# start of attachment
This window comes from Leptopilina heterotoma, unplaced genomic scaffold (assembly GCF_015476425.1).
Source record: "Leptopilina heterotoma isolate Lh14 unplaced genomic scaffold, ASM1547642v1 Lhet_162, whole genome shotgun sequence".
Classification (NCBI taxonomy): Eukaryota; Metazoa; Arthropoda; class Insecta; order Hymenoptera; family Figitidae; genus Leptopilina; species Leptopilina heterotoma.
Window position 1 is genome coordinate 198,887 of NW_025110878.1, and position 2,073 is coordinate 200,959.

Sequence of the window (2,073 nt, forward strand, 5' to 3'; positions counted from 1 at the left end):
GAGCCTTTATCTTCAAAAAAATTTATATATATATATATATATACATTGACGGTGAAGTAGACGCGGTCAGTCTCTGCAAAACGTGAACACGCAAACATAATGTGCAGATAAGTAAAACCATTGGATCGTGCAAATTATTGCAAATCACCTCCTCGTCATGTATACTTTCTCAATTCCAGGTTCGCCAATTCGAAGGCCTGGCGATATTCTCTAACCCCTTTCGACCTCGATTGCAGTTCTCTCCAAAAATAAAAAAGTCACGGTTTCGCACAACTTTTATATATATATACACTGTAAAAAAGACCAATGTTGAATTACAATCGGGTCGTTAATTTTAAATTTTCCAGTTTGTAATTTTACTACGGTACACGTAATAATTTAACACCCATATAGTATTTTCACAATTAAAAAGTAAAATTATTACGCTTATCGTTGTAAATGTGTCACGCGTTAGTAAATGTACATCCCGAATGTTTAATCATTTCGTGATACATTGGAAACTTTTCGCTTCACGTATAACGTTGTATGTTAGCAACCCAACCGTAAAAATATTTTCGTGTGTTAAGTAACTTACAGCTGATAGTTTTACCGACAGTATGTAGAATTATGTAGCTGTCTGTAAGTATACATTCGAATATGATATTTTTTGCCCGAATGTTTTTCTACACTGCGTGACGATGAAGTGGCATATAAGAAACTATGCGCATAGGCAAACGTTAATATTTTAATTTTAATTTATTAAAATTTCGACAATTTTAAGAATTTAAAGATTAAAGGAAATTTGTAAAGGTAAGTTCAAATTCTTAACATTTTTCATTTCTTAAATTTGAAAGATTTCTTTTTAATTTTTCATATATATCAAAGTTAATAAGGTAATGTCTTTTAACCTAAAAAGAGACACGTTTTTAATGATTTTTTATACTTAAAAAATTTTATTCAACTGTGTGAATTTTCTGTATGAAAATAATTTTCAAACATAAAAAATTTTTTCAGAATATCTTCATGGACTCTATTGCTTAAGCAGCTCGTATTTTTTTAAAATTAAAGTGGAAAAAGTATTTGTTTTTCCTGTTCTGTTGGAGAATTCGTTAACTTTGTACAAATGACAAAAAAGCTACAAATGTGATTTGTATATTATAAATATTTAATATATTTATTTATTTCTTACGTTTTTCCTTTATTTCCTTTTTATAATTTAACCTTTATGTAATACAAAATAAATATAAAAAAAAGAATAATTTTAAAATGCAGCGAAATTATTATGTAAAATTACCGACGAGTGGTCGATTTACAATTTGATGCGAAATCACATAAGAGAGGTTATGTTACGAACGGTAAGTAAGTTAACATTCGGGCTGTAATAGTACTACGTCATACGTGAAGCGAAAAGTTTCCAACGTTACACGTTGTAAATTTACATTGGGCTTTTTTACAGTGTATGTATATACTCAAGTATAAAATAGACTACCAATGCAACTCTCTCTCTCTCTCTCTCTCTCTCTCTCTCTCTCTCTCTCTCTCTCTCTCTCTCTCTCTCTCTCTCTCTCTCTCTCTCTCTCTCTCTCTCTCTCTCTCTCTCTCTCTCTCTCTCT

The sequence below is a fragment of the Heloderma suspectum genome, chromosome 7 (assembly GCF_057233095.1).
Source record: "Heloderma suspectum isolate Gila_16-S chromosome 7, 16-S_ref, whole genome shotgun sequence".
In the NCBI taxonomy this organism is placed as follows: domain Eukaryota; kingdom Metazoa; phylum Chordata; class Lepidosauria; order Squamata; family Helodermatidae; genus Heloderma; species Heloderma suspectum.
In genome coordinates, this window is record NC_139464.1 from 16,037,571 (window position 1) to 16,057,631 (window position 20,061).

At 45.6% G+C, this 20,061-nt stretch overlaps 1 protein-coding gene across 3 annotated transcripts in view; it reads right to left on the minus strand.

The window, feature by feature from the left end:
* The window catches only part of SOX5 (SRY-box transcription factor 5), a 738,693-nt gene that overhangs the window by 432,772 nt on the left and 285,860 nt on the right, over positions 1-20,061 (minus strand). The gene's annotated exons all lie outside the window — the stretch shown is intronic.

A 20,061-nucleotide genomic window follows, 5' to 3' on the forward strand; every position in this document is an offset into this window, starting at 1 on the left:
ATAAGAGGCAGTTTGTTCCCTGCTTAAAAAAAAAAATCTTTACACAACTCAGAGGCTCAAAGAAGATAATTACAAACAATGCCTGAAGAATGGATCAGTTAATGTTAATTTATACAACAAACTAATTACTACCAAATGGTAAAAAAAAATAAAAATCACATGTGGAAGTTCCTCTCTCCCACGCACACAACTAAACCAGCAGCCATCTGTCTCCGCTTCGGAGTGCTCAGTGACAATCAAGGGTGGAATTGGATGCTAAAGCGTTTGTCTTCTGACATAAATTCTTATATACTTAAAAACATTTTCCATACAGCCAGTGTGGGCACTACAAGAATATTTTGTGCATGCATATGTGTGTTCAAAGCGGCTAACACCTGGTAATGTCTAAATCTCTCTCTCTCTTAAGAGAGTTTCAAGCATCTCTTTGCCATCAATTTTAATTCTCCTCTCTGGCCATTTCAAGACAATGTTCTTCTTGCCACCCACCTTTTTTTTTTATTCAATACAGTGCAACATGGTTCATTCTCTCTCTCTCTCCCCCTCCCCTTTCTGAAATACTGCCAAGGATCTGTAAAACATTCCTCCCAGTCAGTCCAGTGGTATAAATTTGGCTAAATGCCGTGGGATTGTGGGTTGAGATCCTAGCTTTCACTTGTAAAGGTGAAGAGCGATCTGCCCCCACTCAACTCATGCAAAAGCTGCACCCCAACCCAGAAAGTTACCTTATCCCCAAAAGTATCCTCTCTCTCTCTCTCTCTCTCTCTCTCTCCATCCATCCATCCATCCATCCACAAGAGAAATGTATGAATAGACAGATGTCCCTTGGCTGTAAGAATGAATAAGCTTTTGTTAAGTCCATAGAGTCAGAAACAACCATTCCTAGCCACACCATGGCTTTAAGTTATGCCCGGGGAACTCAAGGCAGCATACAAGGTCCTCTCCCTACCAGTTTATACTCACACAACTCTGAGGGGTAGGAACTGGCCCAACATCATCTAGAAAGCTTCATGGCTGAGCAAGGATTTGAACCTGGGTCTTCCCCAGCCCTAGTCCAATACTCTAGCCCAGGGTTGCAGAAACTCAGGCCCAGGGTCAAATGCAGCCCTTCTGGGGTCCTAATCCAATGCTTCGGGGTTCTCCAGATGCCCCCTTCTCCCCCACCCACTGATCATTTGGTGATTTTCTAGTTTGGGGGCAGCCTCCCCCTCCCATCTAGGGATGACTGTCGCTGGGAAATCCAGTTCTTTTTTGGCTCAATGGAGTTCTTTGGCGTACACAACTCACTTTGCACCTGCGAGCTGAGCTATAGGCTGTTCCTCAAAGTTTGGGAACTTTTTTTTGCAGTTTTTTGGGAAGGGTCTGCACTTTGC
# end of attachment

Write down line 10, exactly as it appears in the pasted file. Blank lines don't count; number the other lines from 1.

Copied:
In genome coordinates, this window is record NC_139464.1 from 16,037,571 (window position 1) to 16,057,631 (window position 20,061).